He murdered 300 people. Now Popeye the ‘narco’ assassin is a Colombian media star

PUBLISHED : Monday, 14 November, 2016, 4:04pm
UPDATED : Monday, 14 November, 2016, 9:25pm

Jhon Jairo Velasquez admits he’s killed about 300 people and helped murder at least 3,000 more. When you’re a hit man for Pablo Escobar and the infamous Medellin drug cartel, that’s your job.

Now free after 23 years in prison, Velasquez has a new job: sharing his blood-soaked story in books, on television and in movies. And next year, Netflix is scheduled to begin broadcasting a 60-part Spanish-language series based on his life.

Since his release two years ago, Velasquez, who’s better known by his gangland alias “Popeye,” has been busy. His YouTube Channel “Popeye Arrepentido” or, “Remorseful Popeye,” has racked up more than 15 million views. He has two best-selling books and says he’s pitching three projects to Hollywood.

But his success is raising difficult questions about rewarding a man with so much blood on his hands, particularly in a country trying to escape its violent past.

Speaking from his home in Medellin, Velasquez, 54, said he doesn’t understand the dilemma.

“Do you prefer a Popeye who is living off his story, working from 6am to midnight?” he asked. “Or do you want a Popeye with a gun, trafficking cocaine, kidnapping the rich, setting off car bombs and fighting the police?”

He isn’t surprised by his newfound fame. “People aren’t supporting me because I’m an assassin. They’re supporting me because I’ve been rehabilitated.”

Even so, he recognises that he’s a controversial character. Colombia’s Caracol Television is making the series based on his book “Surviving Pablo Escobar — Popeye the Assassin,” which will be broadcast on Netflix. The company refused to deal directly with him, he said, but instead worked through his publisher.

“They didn’t want to contaminate themselves,” said Velasquez, who wouldn’t discuss the finances of the deal. “They didn’t want to have to say that they bought the book from an assassin.”

This won’t be the first time that Velasquez has seen himself on the small screen. In 2012, Caracol produced the blockbuster series “El Patron del Mal” or “Boss of Evil” about the life of Pablo Escobar. In that show, a character named Marino was loosely based on Velasquez. And portions of his life are scattered throughout Netflix’s current series “Narcos.”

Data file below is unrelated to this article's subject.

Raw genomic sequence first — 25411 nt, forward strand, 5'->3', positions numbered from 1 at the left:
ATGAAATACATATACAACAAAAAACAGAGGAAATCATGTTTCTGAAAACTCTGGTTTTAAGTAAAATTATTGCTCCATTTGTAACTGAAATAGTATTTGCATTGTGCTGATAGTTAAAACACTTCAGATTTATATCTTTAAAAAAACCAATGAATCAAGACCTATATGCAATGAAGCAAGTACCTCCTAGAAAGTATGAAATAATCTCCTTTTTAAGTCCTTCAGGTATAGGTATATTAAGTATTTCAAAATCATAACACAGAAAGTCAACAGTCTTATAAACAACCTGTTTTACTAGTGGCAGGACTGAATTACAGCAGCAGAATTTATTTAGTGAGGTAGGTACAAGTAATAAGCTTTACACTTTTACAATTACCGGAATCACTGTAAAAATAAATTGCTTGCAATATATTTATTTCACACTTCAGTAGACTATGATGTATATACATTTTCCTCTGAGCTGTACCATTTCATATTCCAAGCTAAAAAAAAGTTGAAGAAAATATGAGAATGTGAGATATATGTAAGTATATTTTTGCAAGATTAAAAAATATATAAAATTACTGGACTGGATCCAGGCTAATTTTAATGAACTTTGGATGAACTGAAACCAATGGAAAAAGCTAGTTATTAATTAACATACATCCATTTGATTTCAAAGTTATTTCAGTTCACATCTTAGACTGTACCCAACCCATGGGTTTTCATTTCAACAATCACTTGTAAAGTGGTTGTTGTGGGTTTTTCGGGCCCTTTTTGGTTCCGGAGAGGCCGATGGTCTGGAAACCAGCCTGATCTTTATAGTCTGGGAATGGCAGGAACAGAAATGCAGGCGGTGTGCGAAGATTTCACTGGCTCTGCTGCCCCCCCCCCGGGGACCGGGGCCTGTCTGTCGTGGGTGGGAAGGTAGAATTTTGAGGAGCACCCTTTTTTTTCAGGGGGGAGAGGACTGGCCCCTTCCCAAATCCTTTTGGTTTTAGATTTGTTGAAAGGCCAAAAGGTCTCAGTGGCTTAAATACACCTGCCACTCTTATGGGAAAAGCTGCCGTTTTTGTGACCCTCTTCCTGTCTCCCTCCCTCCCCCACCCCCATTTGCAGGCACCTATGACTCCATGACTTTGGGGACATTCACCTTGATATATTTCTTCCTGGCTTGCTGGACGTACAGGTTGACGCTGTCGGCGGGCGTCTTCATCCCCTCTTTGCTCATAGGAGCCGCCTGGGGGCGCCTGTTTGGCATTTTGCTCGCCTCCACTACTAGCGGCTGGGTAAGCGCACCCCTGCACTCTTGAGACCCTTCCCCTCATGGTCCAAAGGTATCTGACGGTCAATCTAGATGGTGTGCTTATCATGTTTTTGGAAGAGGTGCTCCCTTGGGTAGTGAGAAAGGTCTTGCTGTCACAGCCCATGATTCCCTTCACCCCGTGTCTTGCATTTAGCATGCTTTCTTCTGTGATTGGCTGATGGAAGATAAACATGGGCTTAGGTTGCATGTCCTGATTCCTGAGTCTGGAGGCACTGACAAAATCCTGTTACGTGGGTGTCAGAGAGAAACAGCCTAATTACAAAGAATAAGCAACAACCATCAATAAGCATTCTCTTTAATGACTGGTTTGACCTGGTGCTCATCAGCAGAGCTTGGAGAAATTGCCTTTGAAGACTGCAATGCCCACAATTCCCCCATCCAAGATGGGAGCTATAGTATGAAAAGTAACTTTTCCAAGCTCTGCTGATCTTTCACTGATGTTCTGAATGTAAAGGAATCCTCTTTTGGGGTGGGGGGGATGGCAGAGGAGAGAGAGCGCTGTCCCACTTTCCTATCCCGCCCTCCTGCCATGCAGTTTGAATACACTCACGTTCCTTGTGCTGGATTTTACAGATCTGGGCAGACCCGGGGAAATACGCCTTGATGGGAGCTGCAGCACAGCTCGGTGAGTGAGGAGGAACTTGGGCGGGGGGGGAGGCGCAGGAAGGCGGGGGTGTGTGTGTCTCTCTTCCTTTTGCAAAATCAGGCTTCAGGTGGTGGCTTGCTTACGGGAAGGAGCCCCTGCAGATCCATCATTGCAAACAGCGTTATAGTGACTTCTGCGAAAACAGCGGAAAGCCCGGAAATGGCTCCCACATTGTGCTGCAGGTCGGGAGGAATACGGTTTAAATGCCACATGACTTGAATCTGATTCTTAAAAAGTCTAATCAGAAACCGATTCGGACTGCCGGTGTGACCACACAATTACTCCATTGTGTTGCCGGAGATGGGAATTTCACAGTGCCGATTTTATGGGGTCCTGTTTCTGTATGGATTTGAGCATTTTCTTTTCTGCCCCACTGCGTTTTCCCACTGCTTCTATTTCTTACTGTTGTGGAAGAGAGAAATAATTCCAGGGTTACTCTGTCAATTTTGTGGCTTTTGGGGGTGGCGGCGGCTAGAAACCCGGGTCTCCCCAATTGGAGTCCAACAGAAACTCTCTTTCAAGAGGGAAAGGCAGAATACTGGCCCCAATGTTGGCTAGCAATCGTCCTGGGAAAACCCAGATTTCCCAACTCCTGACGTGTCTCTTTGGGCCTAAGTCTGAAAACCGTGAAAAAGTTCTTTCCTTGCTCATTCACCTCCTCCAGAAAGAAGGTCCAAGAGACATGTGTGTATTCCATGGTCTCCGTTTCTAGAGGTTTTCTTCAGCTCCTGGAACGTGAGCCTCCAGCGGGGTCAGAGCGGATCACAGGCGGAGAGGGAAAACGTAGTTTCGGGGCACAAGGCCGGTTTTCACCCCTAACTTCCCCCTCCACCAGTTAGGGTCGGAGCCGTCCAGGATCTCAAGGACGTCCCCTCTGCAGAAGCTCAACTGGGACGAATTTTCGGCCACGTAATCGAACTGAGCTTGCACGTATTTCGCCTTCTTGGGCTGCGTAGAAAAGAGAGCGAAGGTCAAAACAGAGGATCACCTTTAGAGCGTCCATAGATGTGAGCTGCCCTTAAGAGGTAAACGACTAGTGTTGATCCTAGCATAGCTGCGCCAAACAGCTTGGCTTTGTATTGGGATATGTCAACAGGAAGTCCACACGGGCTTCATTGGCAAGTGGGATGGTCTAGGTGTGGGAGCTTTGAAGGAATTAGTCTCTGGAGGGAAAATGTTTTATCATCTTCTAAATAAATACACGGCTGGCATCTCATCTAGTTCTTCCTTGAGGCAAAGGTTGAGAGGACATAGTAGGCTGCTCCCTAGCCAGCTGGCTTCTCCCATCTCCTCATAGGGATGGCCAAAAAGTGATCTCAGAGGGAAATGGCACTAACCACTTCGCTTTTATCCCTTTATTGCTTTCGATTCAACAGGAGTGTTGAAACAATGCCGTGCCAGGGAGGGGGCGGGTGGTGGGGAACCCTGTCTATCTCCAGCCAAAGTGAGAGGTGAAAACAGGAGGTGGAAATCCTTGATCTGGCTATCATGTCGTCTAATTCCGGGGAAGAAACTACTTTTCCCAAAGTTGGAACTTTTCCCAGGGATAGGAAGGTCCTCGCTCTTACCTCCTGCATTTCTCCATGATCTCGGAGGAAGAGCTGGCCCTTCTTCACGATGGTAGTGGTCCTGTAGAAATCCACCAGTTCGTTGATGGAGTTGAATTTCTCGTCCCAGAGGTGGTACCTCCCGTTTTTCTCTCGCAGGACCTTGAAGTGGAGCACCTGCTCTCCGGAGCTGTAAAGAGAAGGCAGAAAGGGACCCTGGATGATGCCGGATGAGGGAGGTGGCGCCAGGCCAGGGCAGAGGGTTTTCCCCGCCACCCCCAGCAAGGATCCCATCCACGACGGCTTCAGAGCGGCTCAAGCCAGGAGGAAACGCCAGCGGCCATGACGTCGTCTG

But this is the first time he’ll be the centerpiece of a show, and under his own name. And that’s troubling to some in a country that for years was known for its violent drug trade.

On November 27, 1989, the Medellin Cartel put a bomb on an Avianca passenger plane flying from Bogota to Cali hoping to kill presidential candidate Cesar Gaviria. He wasn’t on the flight but 107 other people were.

Gonzalo Rojas was just 10 when his father and all the other passengers died on that flight, and he resents the surge in narconovelas.

“The only thing these series have done is re-victimise the people who lived through violence,” he says. Most series tweak history for dramatic effect and whitewash the villains, he complained.

“They’ve turned Pablo Escobar into a historical figure,” he said. “Everyone is left with the impression of how powerful and rich he was, of all the women that he had. These shows distort people’s recollections.”

While some places have laws to keep criminals from profiting on publicity for their crime, that’s not the case in Colombia.

For Velasquez, social media has been an outlet and a saving grace.

White haired and fast-talking, the former hit man describes himself as “ultra right-wing” and uses his YouTube channel to savage Venezuela’s FARC rebels, socialists and anything else that has a whiff of the left. (But he said he supported Hillary Clinton because Donald Trump “is a pig who denigrates Latinos and will lead the world to war.”)

But he’s also come to depend on social media as a tool to promote his projects and generate income. Since he emerged from prison, he says most doors are shut. He can’t get health insurance or even open a bank account. He tried working with a Medellin human rights commission and providing tours of the city’s seedier side but was shut down by the mayor’s office, he said.

Even so, he’s hoping his foes in the FARC might inadvertently open doors for him. In their peace negotiations, they’re pressing to be allowed to participate in politics despite their crimes. Velasquez said that if they can run for office, he should be allowed to as well.

If Velasquez has become a local media sensation, he’s also taking risks by being such a public figure in a country that’s crawling with former victims and potential enemies. He complains that he’s not allowed to own a gun or have an armoured car.

“The reason I feel safe is because I’m not scared of dying,” he said. “To be above ground or below ground, it’s all the same. I’m with God, the Holy Spirit, the virgin, my guardian angel and Jesus.”‘